Thursday, April 29, 2004

AN INTRIGUING TERROR CONNECTION. Is there an actual, provable link between Saddam Hussein's former regime and international terrorism? That's always been the big question. If the White House had been able to prove such a connection, a whole lot more people would have supported the war in Iraq.

This editorial in today's Wall Street Journal tells what is known so far (which is admittedly not much) about a terrorist attack that was foiled in Jordan earlier this month. Among the allegations: the terrorists had planned to use poison gas, which could have killed as many as 80,000 people; the gas came from Syria; it might have been shipped to Syria from Iraq before the war; and Abu Musab al-Zarqawi, whom the Bush administration says was given carte blanche to operate in Iraq by Saddam's government, may have been behind the plot.

Here is a piece from the Christian Science Monitor of Tuesday covering much of the same ground.

Obviously we need to wait for a much more in-depth report. It's always curious when the Journal's right-wing editorial page runs with something that its news section - one of the finest in the world - has ignored. But this is potentially a huge story.

HATE SPEECH AT UMASS. There is opposing the war but supporting the troops. There is opposing the war while openly mocking the troops. And there is a UMass student by the name of Rene Gonzalez, who actually manages to trash the memory of Pat Tillman, the NFL star who joined the Army Rangers after 9/11, and who was killed in action in Afghanistan.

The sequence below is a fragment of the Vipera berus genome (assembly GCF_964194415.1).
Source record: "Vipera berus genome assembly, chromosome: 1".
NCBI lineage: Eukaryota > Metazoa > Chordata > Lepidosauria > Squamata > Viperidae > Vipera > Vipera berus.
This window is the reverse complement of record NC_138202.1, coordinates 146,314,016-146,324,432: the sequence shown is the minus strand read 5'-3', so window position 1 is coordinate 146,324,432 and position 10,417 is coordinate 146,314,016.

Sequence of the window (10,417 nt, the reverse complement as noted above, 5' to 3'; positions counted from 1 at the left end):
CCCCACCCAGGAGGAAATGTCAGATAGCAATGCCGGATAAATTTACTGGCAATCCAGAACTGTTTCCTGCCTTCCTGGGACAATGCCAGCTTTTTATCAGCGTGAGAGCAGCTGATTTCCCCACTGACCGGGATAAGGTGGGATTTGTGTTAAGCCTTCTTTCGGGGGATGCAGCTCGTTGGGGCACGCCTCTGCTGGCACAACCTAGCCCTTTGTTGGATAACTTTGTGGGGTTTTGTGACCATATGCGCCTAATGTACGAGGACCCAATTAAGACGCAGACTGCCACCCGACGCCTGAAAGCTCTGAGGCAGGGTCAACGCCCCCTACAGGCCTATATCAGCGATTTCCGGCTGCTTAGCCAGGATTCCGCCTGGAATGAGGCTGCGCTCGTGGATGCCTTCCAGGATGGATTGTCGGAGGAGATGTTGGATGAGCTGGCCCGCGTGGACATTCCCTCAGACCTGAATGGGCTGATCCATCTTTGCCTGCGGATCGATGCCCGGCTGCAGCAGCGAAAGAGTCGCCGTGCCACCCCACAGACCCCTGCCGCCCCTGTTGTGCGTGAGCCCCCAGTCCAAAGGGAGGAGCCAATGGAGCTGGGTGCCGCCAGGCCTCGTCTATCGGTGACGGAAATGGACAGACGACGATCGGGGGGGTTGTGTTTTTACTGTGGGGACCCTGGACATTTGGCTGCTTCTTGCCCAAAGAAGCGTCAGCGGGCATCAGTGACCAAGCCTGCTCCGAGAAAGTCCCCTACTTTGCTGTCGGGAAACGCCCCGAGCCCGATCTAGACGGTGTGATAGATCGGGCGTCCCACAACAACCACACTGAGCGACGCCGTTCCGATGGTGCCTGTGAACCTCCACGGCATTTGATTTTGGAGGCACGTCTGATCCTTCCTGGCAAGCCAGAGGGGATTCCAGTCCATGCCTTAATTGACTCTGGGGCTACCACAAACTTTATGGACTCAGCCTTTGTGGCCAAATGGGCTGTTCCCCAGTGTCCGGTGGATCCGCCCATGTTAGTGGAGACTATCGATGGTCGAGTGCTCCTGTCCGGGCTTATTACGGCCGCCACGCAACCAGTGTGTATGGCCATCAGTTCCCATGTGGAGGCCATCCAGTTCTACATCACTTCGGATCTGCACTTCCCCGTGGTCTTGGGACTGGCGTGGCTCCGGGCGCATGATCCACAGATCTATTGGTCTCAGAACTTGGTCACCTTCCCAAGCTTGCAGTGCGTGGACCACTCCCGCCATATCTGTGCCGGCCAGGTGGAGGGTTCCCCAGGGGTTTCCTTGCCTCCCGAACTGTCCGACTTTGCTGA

Gonzalez, after calling Tillman an "idiot," writes in the Daily Collegian:

Tillman, probably acting out his nationalist-patriotic fantasies forged in years of exposure to Clint Eastwood and Rambo movies, decided to insert himself into a conflict he didn't need to insert himself into. It wasn't like he was defending the East coast from an invasion of a foreign power. THAT would have been heroic and laudable. What he did was make himself useful to a foreign invading army, and he paid for it. It's hard to say I have any sympathy for his death because I don't feel like his "service" was necessary. He wasn't defending me, nor was he defending the Afghani people. He was acting out his macho, patriotic crap and I guess someone with a bigger gun did him in.

Wow. I guess what surprised me the most is that Gonzalez is described as a graduate student. Most people get such crap out of their systems by the time they're 21 or 22.

Well, Gonzalez's views are protected by the First Amendment, if not by the rule of common sense or decency.

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